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Unit1:Love Without Limitations

My brother, Jimmy, did not get enough oxygen during a difficult delivery, leaving him with brain damage, and two years later I was born. Since then, my life revolved around my brother's. Accompanying my growing up was always "go out and play and take your brother with you". I couldn't go anywhere without him, so I urged the neighborhood kids to come to my house for some out-of-control kid-centered fun.

My mother taught Jimmy practical things like how to brush his teeth or put on a belt. My father, a saint, simply held the house together with his patience and understanding. I was in charge outside where I administered justice by tracking down the parents of the kids who picked on my brother, and telling on them.

My father and Jimmy were inseparable. They ate breakfast together and on weekdays drove off to the navy shipping center every morning where they both worked—Jimmy unloaded color-coded boxes. At night after dinner, they would talk and play games late into the evening. They even whistled the same tunes.

So when my father died of a heart attack in 1991, Jimmy was a wreck, beneath his careful disguise. He was simply in disbelief. Usually very agreeable, he now quit speaking altogether and no amount of words could penetrate the vacant expression he wore on his face. I hired someone to live with him and drive him to work, but no matter how much I tried to make things stay the same, even Jimmy grasped that the world he'd known was gone. One day I asked, "You miss Dad, don't you?" His lips quivered and then he asked, "What do you think, Margaret? He was my best friend." Our tears began to flow.

My mother died of lung cancer six months later and I alone was left to look after Jimmy.

He didn't adjust to going to work without my father right away, so he came and lived with me in New York City for a while. He went wherever I went and seemed to adjust pretty well. Still, Jimmy longed to live in my parents' house and work at his old job and I pledged to help him return. Eventually, I was able to work it out. He has lived there for 11 years now with many different caretakers and blossomed on his own. He has become essential to the neighborhood. When you have any mail to be picked up or your dog needs walking, he is your man.

My mother was right, of course: It was possible to have a home with room for both his limitations and my ambitions. In fact, caring for someone who loves as deeply and appreciates my efforts as much as Jimmy does has enriched my life more than anything else ever could have.

This hit home a few days after the September 11th disaster on Jimmy's 57th birthday. I had a party for him in my home in New York, but none of our family could join us because travel was difficult and they were still reckoning with the sheer terror the disaster had brought. I called on my faithful friends to help make it a merry and festive occasion, ignoring the fact that most of them were emotionally drained and exhausted. Instead of the customary "No gifts, please", I shouted, "Gifts! Please!"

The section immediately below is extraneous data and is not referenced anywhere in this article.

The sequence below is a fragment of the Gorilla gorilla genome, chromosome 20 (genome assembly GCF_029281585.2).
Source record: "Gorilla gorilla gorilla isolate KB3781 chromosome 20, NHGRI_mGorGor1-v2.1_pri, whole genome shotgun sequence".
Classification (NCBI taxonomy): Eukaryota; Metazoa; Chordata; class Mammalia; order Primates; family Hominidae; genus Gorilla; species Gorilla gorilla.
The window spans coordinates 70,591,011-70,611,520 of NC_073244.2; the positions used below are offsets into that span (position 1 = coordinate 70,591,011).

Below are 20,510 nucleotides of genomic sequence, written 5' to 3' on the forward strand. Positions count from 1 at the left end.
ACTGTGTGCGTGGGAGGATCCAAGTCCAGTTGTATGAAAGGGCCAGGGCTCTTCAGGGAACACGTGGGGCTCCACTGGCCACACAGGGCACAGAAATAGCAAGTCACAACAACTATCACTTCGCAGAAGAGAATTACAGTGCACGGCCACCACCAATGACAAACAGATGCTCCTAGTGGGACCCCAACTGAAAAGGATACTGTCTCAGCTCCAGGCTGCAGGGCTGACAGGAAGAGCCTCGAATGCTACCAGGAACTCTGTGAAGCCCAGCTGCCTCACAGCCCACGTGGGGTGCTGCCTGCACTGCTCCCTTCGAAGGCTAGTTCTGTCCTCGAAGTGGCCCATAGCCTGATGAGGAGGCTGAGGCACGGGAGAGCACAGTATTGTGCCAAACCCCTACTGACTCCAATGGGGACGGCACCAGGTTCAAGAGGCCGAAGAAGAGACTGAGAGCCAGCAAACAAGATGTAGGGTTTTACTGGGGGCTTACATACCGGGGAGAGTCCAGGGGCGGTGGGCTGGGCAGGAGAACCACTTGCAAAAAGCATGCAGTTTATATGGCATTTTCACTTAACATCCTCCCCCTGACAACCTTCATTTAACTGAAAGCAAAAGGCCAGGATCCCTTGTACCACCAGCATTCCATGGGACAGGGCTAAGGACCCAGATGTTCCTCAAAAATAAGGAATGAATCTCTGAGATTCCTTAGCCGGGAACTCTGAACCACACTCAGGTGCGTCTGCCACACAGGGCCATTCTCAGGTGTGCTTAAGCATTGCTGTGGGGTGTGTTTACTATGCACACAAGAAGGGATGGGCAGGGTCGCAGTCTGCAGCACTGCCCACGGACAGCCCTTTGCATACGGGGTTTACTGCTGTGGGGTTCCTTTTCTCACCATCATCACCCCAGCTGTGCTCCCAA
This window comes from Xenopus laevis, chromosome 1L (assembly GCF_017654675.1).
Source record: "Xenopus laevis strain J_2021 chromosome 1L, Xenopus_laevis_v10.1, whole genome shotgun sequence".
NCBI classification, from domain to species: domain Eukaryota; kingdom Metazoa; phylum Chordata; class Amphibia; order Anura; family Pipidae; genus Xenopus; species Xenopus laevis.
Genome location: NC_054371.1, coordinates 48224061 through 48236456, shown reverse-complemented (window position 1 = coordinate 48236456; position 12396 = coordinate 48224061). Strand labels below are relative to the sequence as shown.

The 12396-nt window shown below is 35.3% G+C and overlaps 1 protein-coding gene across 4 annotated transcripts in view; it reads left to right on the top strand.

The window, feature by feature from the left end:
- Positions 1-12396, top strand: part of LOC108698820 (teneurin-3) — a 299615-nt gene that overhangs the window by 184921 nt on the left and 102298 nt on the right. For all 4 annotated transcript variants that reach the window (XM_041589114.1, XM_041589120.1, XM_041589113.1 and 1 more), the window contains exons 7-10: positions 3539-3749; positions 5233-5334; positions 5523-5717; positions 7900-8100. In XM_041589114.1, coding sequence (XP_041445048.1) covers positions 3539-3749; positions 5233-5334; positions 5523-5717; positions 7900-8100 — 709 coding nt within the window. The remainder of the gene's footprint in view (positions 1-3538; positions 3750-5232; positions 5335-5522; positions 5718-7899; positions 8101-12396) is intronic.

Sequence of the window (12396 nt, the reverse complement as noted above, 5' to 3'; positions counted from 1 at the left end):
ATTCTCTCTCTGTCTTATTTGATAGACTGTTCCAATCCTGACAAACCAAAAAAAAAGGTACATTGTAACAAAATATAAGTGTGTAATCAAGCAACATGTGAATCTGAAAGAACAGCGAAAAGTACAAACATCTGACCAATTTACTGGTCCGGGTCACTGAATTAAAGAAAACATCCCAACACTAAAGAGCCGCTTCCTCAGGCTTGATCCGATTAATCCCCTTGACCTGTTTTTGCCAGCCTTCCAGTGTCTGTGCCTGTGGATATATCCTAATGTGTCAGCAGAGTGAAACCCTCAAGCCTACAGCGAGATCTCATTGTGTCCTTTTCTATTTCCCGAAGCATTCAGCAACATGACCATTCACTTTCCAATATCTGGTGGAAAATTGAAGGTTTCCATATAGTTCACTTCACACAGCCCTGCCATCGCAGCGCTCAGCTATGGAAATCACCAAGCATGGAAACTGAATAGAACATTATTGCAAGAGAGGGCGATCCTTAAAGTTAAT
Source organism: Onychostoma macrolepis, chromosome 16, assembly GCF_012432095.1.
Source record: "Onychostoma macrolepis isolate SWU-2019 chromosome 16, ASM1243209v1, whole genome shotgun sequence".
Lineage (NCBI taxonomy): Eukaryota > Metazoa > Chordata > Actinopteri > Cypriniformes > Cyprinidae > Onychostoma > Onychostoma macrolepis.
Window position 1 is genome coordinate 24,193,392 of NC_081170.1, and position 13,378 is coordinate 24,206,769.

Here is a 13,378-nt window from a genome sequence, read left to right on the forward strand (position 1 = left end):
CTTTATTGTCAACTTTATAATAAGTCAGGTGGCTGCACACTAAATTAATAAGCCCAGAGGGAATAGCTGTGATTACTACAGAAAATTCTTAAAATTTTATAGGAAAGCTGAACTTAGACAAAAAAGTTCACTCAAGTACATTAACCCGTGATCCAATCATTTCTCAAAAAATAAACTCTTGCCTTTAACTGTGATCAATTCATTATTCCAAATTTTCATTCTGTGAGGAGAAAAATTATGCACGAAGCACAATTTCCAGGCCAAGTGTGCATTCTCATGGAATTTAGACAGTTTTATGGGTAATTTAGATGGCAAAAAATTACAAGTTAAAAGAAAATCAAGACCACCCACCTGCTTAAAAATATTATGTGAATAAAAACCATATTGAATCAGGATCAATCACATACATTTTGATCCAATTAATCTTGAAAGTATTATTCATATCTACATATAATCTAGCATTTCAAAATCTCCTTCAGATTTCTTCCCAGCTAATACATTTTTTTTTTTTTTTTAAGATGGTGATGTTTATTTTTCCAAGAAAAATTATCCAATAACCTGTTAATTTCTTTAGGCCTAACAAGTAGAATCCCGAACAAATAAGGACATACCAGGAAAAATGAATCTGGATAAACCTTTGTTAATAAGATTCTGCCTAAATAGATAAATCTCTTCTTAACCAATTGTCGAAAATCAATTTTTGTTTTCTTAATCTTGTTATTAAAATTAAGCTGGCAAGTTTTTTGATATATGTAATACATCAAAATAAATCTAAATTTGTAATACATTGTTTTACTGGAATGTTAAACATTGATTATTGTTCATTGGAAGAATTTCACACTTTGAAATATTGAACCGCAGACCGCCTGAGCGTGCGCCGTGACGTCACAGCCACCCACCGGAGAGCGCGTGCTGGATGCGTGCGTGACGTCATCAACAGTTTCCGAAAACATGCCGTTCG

My friends—people Jimmy had come to know over the years—brought the ideal presents: country music CDs, a sweatshirt, one leather belt with "J-I-M-M-Y" on it, a knitted wool hat and a cowboy costume. The evening led up to the gifts and then the chocolate cake from his favorite bakery, and of course the ceremony wasn't complete without the singing.

A thousand times Jimmy asked, "Is it time for the cake yet?" After dinner and the gifts Jimmy could no longer be restrained. He anxiously waited for the candles to be lit and then blew them out with one long breath as we all sang "Happy Birthday". Jimmy wasn't satisfied with our effort, though. He jumped up on the chair and

stood erect pointing both index fingers into the air to conduct us and yelled, "One... more... time!" We sang with all of the energy left in our souls and when we were finished he put both his thumbs up and shouted, "That was super!"

We had wanted to let him know that no matter how difficult things got in the world, there would always be people who cared about him. We ended up reminding ourselves instead. For Jimmy, the love with which we sang was a welcome bonus, but mostly he had just wanted to see everyone else happy again.

Just as my father's death had changed Jimmy's world overnight, September 11th changed our lives; the world we'd known was gone. But, as we sang for Jimmy and held each other tight afterward praying for peace around the world, we were reminded that the constant love and support of our friends and family would get us through whatever life might present. The simplicity with which Jimmy had reconciled everything for us should not have been surprising. There had never been any limitations to what Jimmy's love could accomplish.

Unit2:Iron and the Effects of Exercise Sports medicine experts have observed for years that endurance athletes, particularly females, frequently have iron deficiencies. Now a new study by a team of Purdue University researchers suggests that even moderate exercise may lead to reduced iron in the blood of women.